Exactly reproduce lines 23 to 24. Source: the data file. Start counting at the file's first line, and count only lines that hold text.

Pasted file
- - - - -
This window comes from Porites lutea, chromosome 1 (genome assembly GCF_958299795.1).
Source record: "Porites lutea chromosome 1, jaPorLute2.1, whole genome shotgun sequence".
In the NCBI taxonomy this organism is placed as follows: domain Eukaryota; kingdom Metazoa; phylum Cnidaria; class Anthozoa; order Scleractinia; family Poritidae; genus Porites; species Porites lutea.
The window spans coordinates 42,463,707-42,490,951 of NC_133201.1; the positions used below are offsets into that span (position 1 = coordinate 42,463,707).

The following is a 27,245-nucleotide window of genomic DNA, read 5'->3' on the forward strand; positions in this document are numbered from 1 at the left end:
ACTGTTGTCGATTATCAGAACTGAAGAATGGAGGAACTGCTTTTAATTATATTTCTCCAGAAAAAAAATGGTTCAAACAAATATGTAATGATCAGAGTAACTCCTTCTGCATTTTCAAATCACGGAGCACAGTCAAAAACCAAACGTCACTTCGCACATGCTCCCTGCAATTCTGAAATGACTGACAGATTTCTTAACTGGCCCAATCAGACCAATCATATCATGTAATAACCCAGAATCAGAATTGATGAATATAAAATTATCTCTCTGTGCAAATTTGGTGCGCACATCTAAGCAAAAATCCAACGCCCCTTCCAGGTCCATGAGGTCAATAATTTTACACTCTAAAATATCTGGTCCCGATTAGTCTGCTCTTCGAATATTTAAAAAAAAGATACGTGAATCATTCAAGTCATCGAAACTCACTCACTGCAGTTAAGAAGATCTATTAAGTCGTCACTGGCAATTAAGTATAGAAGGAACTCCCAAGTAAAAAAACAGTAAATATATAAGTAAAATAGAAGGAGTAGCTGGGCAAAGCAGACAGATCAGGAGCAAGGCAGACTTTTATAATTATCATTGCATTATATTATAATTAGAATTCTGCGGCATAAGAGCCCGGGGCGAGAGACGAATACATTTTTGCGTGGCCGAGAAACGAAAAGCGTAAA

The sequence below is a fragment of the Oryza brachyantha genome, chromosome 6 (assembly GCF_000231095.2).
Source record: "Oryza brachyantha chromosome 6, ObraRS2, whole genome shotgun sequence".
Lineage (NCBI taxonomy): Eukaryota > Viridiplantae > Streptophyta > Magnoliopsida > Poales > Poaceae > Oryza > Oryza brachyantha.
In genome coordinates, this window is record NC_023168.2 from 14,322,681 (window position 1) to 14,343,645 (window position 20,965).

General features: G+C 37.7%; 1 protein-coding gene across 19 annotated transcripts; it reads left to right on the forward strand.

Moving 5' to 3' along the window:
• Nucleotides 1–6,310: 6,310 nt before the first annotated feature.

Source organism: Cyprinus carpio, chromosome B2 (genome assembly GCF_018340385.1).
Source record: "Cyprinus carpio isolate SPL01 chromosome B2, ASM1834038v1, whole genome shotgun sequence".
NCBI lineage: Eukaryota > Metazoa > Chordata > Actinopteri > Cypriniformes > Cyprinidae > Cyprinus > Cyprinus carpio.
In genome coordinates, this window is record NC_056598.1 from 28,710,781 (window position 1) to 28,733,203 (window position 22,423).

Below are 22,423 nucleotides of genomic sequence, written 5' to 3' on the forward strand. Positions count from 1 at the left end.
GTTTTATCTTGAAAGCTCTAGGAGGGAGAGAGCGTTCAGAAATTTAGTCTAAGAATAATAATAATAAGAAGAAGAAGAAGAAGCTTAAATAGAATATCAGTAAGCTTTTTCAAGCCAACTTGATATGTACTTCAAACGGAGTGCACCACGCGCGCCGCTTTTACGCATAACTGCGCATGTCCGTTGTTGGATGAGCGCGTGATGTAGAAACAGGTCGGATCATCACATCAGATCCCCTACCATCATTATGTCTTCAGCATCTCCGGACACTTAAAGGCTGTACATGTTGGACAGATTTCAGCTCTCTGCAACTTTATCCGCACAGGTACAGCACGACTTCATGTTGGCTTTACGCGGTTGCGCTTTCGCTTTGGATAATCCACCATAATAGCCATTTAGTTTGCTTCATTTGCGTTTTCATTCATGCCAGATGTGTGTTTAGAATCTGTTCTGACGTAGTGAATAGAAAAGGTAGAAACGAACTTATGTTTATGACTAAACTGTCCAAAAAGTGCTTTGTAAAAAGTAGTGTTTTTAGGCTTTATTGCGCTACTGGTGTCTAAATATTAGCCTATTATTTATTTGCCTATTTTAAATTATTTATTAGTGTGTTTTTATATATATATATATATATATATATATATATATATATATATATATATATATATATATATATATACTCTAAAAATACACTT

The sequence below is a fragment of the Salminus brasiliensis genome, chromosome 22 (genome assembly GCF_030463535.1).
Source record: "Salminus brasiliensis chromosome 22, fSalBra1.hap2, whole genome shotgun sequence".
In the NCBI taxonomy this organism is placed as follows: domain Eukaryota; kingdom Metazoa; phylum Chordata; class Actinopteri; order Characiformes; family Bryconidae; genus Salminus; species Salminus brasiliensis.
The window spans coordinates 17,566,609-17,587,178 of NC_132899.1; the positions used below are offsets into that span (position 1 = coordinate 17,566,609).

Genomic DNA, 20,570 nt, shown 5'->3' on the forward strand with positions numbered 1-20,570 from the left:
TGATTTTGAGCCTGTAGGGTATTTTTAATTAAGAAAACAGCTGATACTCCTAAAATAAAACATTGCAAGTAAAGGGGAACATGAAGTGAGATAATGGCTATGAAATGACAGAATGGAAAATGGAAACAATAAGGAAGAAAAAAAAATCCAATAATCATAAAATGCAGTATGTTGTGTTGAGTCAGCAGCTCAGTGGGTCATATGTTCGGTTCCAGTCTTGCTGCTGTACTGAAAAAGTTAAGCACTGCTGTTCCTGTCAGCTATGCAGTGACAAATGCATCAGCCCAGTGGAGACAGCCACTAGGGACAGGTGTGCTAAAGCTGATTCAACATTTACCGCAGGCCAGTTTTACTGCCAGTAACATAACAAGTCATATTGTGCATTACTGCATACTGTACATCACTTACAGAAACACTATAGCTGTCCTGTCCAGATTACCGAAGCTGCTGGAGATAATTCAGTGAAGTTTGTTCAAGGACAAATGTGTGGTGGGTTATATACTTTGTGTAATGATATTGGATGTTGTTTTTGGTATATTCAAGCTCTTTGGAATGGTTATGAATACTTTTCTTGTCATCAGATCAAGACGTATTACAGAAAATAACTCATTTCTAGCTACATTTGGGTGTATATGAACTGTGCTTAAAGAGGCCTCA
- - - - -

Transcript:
The window spans coordinates 17,566,609-17,587,178 of NC_132899.1; the positions used below are offsets into that span (position 1 = coordinate 17,566,609).

Genomic DNA, 20,570 nt, shown 5'->3' on the forward strand with positions numbered 1-20,570 from the left: